What is Singles' Day?
Singles' Day is a holiday celebrated in China on November 11. Unmarried people commemorate the occasion by treating themselves to gifts and presents, leading Singles' Day to become the largest online shopping day in the world, by quite some margin.
Understanding Singles' Day
Singles' Day always falls on November 11 because the date 11/11 represents four ones, or four singles, standing together. The name literally translates as "single sticks holiday."
Originally called "Bachelor's Day," the celebration began among students at China's Nanjing University around 1993 as a sort of anti-Valentine's Day. The most widely accepted theory is that four male students of Nanjing University's Mingcaowuzhu dorm ("all single men") discussed how they could break away from the monotony of having no significant other, and agreed that November 11 would be a day of events and celebrations in honor of being single. These activities spread through the university and eventually to other universities, appealing to both men and women—hence the name change.
Interestingly, Singles' Day now serves as an occasion for single people to meet, with parties and other social gatherings organized; it's a popular date for weddings as well. On the date, the Chinese media discusses and covers love-related issues and relationship topics.
Singles' Day has since caught on in other countries. It is now celebrated throughout Southeast Asia and some European countries, including Germany, Belgium, and the United Kingdom. Great Britain’s version was initiated by dating experts and falls on a different date: March 11.
Although not an officially recognized public holiday in China, Singles' Day has become the largest online shopping day in the world. The holiday became a major commercial event in China during the first decade of the 21st century when Chinese e-commerce giant Alibaba (BABA) offered deeply discounted merchandise on its platform for 24 hours, starting at midnight on Nov. 11, 2009.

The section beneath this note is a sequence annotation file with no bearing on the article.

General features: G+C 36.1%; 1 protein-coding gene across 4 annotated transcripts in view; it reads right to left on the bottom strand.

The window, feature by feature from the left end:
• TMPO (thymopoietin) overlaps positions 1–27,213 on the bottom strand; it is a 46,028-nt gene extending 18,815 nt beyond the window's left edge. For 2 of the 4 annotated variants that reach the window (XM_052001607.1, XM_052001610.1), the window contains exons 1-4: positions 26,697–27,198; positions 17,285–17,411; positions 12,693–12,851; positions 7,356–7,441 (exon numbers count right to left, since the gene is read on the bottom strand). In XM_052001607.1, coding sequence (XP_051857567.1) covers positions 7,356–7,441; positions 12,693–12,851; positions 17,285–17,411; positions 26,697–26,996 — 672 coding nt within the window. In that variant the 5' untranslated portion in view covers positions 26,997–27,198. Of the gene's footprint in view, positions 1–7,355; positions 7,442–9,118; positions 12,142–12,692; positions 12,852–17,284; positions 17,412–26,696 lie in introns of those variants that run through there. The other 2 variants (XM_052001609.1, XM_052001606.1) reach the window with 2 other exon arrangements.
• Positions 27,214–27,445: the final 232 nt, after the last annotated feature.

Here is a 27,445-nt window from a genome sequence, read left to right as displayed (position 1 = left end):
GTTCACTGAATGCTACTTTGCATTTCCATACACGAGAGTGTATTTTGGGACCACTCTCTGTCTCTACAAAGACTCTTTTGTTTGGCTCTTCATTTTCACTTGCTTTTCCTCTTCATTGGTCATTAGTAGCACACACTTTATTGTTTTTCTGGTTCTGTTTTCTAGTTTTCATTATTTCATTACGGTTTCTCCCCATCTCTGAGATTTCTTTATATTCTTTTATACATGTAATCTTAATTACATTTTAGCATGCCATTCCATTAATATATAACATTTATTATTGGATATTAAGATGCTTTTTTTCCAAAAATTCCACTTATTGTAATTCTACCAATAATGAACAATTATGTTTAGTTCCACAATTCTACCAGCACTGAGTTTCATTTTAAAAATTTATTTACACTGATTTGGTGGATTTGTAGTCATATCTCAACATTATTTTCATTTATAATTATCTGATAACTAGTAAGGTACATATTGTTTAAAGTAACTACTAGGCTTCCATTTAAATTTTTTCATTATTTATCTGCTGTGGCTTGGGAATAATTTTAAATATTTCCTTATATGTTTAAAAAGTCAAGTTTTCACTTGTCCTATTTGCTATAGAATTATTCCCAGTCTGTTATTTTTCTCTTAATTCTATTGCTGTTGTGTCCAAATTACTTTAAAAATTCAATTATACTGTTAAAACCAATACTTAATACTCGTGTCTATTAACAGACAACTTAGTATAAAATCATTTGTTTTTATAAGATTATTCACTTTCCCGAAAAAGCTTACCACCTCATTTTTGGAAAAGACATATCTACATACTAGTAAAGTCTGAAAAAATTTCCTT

Since then, Singles' Day has become a super shopping day, similar to the post-Thanksgiving Black Friday and Cyber Monday in the U.S. In 2019, Alibaba registered $38.4 billion worth of sales across its online platforms on Singles’ Day, representing a rate of 25% from the previous year's $30.8 billion.
Fast Fact: China’s Singles' Day is by far the biggest day for internet commerce, easily surpassing the combined sales tallies of both Black Friday and Cyber Monday.
Could Singles’ Day shopping habits spread to the United States? According to Adobe Analytics, in 2019, American consumers spent $2.7 billion on Nov. 11, an increase of more than 38% over the prior year. However, Adobe blogger Taylor Schreiner believes competing holiday and shopping events in the U.S. make big growth for Singles' Day unlikely in America.
"Inserting a synthetic holiday around early-to-mid November (like Singles’ Day) in the U.S. would conflict with Veteran’s Day, as well as impact the way we celebrate Halloween," Schreiner writes, noting that "Amazon was able to create a shopping holiday (think: Prime Day in July) in the U.S. out of whole cloth, but it did so during a time of year when there aren’t many other retail landmarks."
That could be changing. When Nov. 11, 2020, actually dawned, website ShopStyle greeted its online customer list with "11 Must-Shop Single's Day Sales," featuring discounts from Nike, Macy's, Matches Fashion, and Saks Fifth Avenue, among other retailers. Stay tuned.